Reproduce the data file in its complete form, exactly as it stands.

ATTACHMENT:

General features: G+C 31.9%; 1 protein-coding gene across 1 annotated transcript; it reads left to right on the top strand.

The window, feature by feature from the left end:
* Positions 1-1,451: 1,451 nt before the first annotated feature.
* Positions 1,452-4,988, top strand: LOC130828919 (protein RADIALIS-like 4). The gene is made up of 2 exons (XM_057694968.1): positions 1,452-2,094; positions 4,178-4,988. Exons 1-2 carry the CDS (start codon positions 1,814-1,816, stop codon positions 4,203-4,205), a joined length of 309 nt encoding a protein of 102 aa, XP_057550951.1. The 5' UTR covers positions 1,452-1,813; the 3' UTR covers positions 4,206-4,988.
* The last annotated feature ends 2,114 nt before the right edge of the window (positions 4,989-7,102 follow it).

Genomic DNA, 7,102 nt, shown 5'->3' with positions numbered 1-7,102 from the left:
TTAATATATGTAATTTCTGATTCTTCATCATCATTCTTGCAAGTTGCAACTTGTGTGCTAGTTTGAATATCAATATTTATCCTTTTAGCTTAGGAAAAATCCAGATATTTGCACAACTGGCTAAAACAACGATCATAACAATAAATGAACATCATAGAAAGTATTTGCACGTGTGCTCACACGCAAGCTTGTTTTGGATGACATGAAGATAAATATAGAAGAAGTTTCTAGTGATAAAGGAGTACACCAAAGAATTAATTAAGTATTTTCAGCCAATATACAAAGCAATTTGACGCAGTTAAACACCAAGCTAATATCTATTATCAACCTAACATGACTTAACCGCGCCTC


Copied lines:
General features: G+C 31.9%; 1 protein-coding gene across 1 annotated transcript; it reads left to right on the top strand.

The window, feature by feature from the left end:
* Positions 1-1,451: 1,451 nt before the first annotated feature.
* Positions 1,452-4,988, top strand: LOC130828919 (protein RADIALIS-like 4). The gene is made up of 2 exons (XM_057694968.1): positions 1,452-2,094; positions 4,178-4,988. Exons 1-2 carry the CDS (start codon positions 1,814-1,816, stop codon positions 4,203-4,205), a joined length of 309 nt encoding a protein of 102 aa, XP_057550951.1. The 5' UTR covers positions 1,452-1,813; the 3' UTR covers positions 4,206-4,988.
* The last annotated feature ends 2,114 nt before the right edge of the window (positions 4,989-7,102 follow it).

Genomic DNA, 7,102 nt, shown 5'->3' with positions numbered 1-7,102 from the left:
TTAATATATGTAATTTCTGATTCTTCATCATCATTCTTGCAAGTTGCAACTTGTGTGCTAGTTTGAATATCAATATTTATCCTTTTAGCTTAGGAAAAATCCAGATATTTGCACAACTGGCTAAAACAACGATCATAACAATAAATGAACATCATAGAAAGTATTTGCACGTGTGCTCACACGCAAGCTTGTTTTGGATGACATGAAGATAAATATAGAAGAAGTTTCTAGTGATAAAGGAGTACACCAAAGAATTAATTAAGTATTTTCAGCCAATATACAAAGCAATTTGACGCAGTTAAACACCAAGCTAATATCTATTATCAACCTAACATGACTTAACCGCGCCTC